A week later, they reported their results to Rinehart, saying that now they understood why they had been asked to prepare such a design. For the first time, they had been able to use all they knew about their industry and, as a result, felt that a company of their design could dominate its industry if it came into existence. But, they added, there was no conceivable way they could get from where they were to that design.

Rinehart told them that was not the right problem to consider. He said he wanted them to work back from their design to where they were, not forward from where they were. They did not understand. He explained. He said there were a number of other companies in their industry in states similar to theirs. What combination of these companies with Clark Michigan would give them the closest approximation to their idealized design?

Again they objected, pointing out there was no way they could acquire another company because of their financial condition, and no other company would he willing to acquire them for the same reason. Again Rinehart pressed them.

A week later, after completing this assignment, they expressed surprise over the fact that by combining three companies with Clark Michigan--a German company, a Swedish company, and a Japanese company--they could get a very close approximation to their idealized design. But again they did not see how they could get close to realizing such a union. Rinehart argued that since the companies identified in their design had not seen the design, their reaction to it could not he accurately predicted. Therefore, he organized a visit to the firms to discuss the design they had prepared.

At Daimler-Benz (D-B), they discussed the Euclid Truck company, an American company D-B had acquired a while back. It had never been profitable. D-B, after seeing Clark Michigan's idealized design, decided that survival of the Euclid Truck Company would be considerably enhanced if it become part of the joint venture envisaged in that design; they offered to sell it to Clark. Rinehart explained that they could not buy it for lack of cash, and a deal was arranged using an exchange of stock. Clark Michigan got Euclid.

At AB Volvo, the discussion focused on Volvo BM, a subsidiary that produced earthmoving equipment. The Volvo executives were impressed by the marketing potential of the joint venture designed, but expressed skepticism about the ability of a cross-cultural management to work effectively. Rinehart admitted to such a possibility but suggested a team of Volvo, Clark, and Euclid managers be formed to design their closest approximation to the four-firm joint venture Clark had prepared. (For legal reasons, the Japanese firm was unable to become involved, although it was greatly interested.)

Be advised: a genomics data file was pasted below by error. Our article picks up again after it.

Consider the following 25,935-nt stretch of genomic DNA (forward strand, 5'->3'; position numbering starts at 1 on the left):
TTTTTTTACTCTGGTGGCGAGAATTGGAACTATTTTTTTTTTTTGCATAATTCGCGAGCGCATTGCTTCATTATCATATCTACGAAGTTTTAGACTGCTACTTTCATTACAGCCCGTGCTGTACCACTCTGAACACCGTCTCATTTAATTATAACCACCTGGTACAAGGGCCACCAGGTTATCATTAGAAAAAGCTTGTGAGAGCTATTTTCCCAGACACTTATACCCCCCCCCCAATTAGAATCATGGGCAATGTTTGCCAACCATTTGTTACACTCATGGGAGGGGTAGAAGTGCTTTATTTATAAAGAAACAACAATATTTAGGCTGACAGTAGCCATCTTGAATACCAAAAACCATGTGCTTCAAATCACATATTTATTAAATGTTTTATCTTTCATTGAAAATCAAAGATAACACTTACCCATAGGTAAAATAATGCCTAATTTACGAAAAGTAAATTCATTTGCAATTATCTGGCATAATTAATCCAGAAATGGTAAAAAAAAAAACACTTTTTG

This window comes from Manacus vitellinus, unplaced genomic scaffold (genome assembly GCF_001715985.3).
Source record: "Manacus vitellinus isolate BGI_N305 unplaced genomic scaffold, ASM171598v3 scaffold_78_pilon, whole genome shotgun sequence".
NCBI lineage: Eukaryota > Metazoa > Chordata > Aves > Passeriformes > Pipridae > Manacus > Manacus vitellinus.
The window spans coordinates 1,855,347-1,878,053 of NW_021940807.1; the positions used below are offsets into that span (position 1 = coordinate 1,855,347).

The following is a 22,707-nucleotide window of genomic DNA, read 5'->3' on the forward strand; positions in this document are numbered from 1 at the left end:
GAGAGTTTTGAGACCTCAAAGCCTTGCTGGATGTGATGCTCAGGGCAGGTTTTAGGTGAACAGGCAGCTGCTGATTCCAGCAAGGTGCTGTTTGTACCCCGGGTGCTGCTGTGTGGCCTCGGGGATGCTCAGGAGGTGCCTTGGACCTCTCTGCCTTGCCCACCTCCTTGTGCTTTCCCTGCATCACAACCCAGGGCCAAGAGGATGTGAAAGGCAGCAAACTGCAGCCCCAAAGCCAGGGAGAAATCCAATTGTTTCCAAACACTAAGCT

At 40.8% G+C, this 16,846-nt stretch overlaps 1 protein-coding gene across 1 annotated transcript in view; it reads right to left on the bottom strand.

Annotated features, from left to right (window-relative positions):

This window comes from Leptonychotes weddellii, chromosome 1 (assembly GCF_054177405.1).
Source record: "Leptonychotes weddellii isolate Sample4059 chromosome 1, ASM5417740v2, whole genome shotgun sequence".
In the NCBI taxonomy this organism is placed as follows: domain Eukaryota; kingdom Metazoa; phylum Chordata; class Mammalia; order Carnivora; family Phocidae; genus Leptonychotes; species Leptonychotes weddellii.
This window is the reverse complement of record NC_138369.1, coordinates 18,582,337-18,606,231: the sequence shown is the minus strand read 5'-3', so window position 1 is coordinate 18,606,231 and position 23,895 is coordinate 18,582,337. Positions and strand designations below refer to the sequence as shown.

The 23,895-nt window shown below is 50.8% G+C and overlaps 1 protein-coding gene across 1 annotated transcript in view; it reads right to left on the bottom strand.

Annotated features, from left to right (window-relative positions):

In April of 1985, such a task force was formed and began work with the help of two professors from the Wharton School as facilitators. By September, a detailed design of a joint venture had been completed with no cross cultural difficulties at all. A proposal to create the joint venture was made to the boards of Clark and Volvo, and they accepted it. After the legal work was completed, in April of 1986, the VME Corporation was created--Volvo, Michigan, Euclid.

After a break-in period of a bit more than a year, VME became profitable and worked well. Then, with the support of Clark Equipment Corporation's senior management, Volvo increasingly sought and gained control over its agenda. It gradually converted Clark Michigan into what was largely a sales organization with only one manufacturing facility. Subsequently, Volvo bought out Clark's share of VME at a price very favorable to Clark.

Clark Michigan had avoided bankruptcy, had survived well for a while, and eventually was sold very profitably by its parent company because it worked backward from where it wanted to be rather than forward front where it was.

The following comes from Construction Equipment magazine, April 1, 1997:

Euclid began as part of the Euclid Crane & Hoist Co. In 1931, Euclid split from its parent company to become Euclid Road Machinery. Then, in 1953, the Euclid Road Machinery Co. was acquired by General Motors.

In 1968, Euclid became a subsidiary of White Motor Corp. following a Justice Department ruling that GM had to divest itself of the Euclid Road Machinery Co. Daimler-Benz acquired Euclid in 1977 and sold it to Clark Michigan Co. in 1984.

When Clark entered into a joint venture with Volvo AB in 1985, the VME Group was formed and Euclid became part of that organization. The group became VME Americas in 1986. And in 1992, Euclid teamed up with Hitachi to form Euclid-Hitachi Heavy Equipment, which is what it is today.